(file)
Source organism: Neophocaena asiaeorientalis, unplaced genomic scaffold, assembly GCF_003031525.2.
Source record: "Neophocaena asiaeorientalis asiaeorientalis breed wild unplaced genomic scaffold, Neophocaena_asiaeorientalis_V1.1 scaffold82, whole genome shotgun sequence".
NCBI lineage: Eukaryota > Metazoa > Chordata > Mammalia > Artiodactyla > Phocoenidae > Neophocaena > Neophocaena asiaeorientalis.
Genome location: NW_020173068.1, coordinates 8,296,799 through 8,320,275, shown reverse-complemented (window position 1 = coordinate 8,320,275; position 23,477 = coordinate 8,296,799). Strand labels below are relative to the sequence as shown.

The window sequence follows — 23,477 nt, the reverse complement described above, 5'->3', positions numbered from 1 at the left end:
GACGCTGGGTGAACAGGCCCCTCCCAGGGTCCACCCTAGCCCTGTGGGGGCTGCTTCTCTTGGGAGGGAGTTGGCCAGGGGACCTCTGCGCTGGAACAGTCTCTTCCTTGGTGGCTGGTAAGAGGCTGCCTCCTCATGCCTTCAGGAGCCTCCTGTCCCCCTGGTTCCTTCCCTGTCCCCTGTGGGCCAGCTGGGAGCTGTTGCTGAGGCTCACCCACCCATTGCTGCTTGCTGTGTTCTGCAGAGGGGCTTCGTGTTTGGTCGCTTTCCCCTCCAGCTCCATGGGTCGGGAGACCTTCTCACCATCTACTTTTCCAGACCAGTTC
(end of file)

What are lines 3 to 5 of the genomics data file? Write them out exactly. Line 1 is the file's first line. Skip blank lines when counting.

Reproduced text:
NCBI lineage: Eukaryota > Metazoa > Chordata > Mammalia > Artiodactyla > Phocoenidae > Neophocaena > Neophocaena asiaeorientalis.
Genome location: NW_020173068.1, coordinates 8,296,799 through 8,320,275, shown reverse-complemented (window position 1 = coordinate 8,320,275; position 23,477 = coordinate 8,296,799). Strand labels below are relative to the sequence as shown.

The window sequence follows — 23,477 nt, the reverse complement described above, 5'->3', positions numbered from 1 at the left end: